- Hardcover: 192 pages
- Publisher: Simon & Schuster; First Edition edition (January 23, 1996)
- Language: English
- ISBN-10: 0684809052
- ISBN-13: 978-0684809052
- Product Dimensions: 5.2 x 0.8 x 7.5 inches
- Shipping Weight: 10.4 ounces (View shipping rates and policies)
- Average Customer Review: 2 customer reviews
- Amazon Best Sellers Rank: #6,492,454 in Books (See Top 100 in Books)
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I Know Many Songs, but I Cannot Sing Hardcover – January 23, 1996
"How to Be a Good Creature: A Memoir in Thirteen Animals" by Sy Montgomery
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From Publishers Weekly
Again demonstrating the facility he showed in his well-received debut, Still Life with Insects, Kitely here offers another entrancing miniature, which pairs two dissimilar outcasts in contemporary Cairo. Ib, an expatriate American historian and translator of the Sufi mystic poet Rumi, finds his easygoing lifestyle disrupted by Gamal-Leon, an Armenian-born theater critic and drama teacher raised in Cairo. Gamal spies on the rattled American, follows him everywhere and plays practical jokes intended to challenge Ib's preconceptions of Egyptians and the Middle East. Their friendship is a duet of mutual cultural misunderstandings played out during the last weeks of Ramadan, the month-long Muslim holy period of daytime fasting and nighttime feasting. Kitely compellingly evokes the tensions of contemporary Egypt: its jarring juxtapositions of antiquity and Western pop culture; the million homeless refugees who camp out on the streets and in the parks of Cairo; the ubiquitous police informers who record ordinary citizens' conversations. His polyglot characters are complex. Ib is anguished at the recent death of his Dutch stepfather, whom Ib's mother divorced so that she could remarry Ib's father. Ib feuds with his sisters, who are jealous because he received his stepfather's entire inheritance. (Ib is a Danish name akin to Jacob, the biblical twin who persuaded his brother, Esau, to part with his inheritance.) Meanwhile, Gamal, an Armenian Christian, wrestles with his unhappy marriage to a Coptic Egyptian whose sister, a convert to Islam, married a Muslim terrorist now in jail. Kitely's motley circle of expatriates lends a cosmopolitan flavor to an exquisitely wrought mosaic.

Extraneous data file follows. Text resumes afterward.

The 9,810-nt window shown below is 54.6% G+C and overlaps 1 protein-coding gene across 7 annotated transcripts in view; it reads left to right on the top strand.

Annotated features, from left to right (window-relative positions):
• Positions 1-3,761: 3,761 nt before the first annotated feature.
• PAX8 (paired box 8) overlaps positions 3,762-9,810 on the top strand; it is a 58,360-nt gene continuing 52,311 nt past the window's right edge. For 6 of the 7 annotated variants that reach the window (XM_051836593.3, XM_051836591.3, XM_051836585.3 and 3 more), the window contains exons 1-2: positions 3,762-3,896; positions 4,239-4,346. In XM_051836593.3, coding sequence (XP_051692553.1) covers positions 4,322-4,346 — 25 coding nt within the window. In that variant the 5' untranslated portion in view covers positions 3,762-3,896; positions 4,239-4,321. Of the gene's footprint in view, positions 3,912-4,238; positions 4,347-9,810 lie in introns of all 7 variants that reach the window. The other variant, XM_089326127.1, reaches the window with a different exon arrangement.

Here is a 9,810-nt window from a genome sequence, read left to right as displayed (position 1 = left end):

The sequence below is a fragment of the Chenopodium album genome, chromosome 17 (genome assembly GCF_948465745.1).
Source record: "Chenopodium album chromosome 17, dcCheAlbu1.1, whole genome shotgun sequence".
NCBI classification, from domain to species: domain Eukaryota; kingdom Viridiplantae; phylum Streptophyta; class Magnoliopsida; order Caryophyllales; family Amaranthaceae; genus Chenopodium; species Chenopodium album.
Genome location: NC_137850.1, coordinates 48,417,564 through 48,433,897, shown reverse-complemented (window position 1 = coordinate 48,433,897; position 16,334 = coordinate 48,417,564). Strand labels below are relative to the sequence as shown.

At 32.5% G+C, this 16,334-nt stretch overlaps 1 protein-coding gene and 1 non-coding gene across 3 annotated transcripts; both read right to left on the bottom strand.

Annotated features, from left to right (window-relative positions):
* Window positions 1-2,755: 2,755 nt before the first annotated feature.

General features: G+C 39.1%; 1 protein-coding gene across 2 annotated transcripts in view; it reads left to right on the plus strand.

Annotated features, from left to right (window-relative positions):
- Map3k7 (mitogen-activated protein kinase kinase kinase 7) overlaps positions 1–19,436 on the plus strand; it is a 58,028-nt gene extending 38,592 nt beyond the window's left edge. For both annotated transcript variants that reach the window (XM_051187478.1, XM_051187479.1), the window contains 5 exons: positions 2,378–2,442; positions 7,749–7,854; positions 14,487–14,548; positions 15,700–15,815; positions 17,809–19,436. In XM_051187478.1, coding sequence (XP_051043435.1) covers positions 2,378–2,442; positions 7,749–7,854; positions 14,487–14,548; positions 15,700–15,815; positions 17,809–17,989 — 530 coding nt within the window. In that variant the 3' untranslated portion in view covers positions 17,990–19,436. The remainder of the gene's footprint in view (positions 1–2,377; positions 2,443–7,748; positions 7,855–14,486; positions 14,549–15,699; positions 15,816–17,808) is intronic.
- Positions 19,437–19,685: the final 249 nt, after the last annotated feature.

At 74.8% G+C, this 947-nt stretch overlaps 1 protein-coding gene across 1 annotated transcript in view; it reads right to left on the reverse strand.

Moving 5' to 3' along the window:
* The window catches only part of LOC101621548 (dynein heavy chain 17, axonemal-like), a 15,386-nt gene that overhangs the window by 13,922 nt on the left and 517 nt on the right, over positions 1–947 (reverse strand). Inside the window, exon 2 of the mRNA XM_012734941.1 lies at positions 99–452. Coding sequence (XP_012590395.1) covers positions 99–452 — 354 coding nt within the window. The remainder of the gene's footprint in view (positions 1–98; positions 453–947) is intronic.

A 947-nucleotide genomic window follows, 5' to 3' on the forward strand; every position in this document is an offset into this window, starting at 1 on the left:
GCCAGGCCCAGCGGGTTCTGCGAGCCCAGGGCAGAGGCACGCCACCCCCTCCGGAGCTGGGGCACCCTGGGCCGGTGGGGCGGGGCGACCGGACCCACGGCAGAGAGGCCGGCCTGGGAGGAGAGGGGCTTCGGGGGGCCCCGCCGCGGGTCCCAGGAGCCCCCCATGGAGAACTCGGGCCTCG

Copyright 1995 Reed Business Information, Inc.
From Library Journal
A combination of a Kafka novel, Robert Altman movie, and psychedelic record album, this strange, dreamy little novel from the author of the well-regarded Still Life with Insects (Graywolf, 1993) takes on themes of inversion, foreignness, and communications breakdown. Set in Cairo during Ramadan (the Muslim festival during which participants fast during the day and feast by night), the tale unfolds as an American known only as Ib is joined more or less purposefully by an Armenian named Gamal-Leon (who eventually deconstructs his own name: a "quick-change artist, a slippery tongued mimic who does not know his own voice or face") to visit playhouses, executive office parties, a prison. All these activities are overcast with a significance not totally apparent. Kiteley offers an elusive, hypnotic, even hallucinogenic novel about being as well as the mysteries of being. Highly recommended for literature collections serving sophisticated readers.
Robert E. Brown, Onondaga Cty. P.L., Syracuse, N.Y.
Copyright 1996 Reed Business Information, Inc.
Top customer reviews
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Kitely explored "foreigness" in a variety of forms in Cairo - the American (respectful and disrespectful), Coptic Christian, German Sufi's, Armenian, and a variety of 'native' Egyptians who either by mixed heritage or Western education also are 'foreign'. Kitely is superb in allowing the Egyptian world-view to be as real as the European world-view at the same time that he emphasizes the contraditions.
The story line is seemingly simple ... an Armenian actor begins following an American/European teacher as a practical joke; they become friends an spend a remarkable night in Ramadan going from house/shop/office/prison/street to another. One cultural is consistently being played off another to provide competing explanations of the events. Kitely is a master at using the small detail - standing less than a foot away comfortable for Egyptians but not Americans, crooked lanes keeping cities cool while European straight boulevards allow the wind to blow cool night air away ... With the ever shifting perspective of dream, premonition, police spying, story time, added knowledge, the reader has a sense of being 'foreign' to the novel - a touch of Kiteley's mastery of his form.
Neither of Kiteley's novels should be neglected, even if it requires searching the used book market.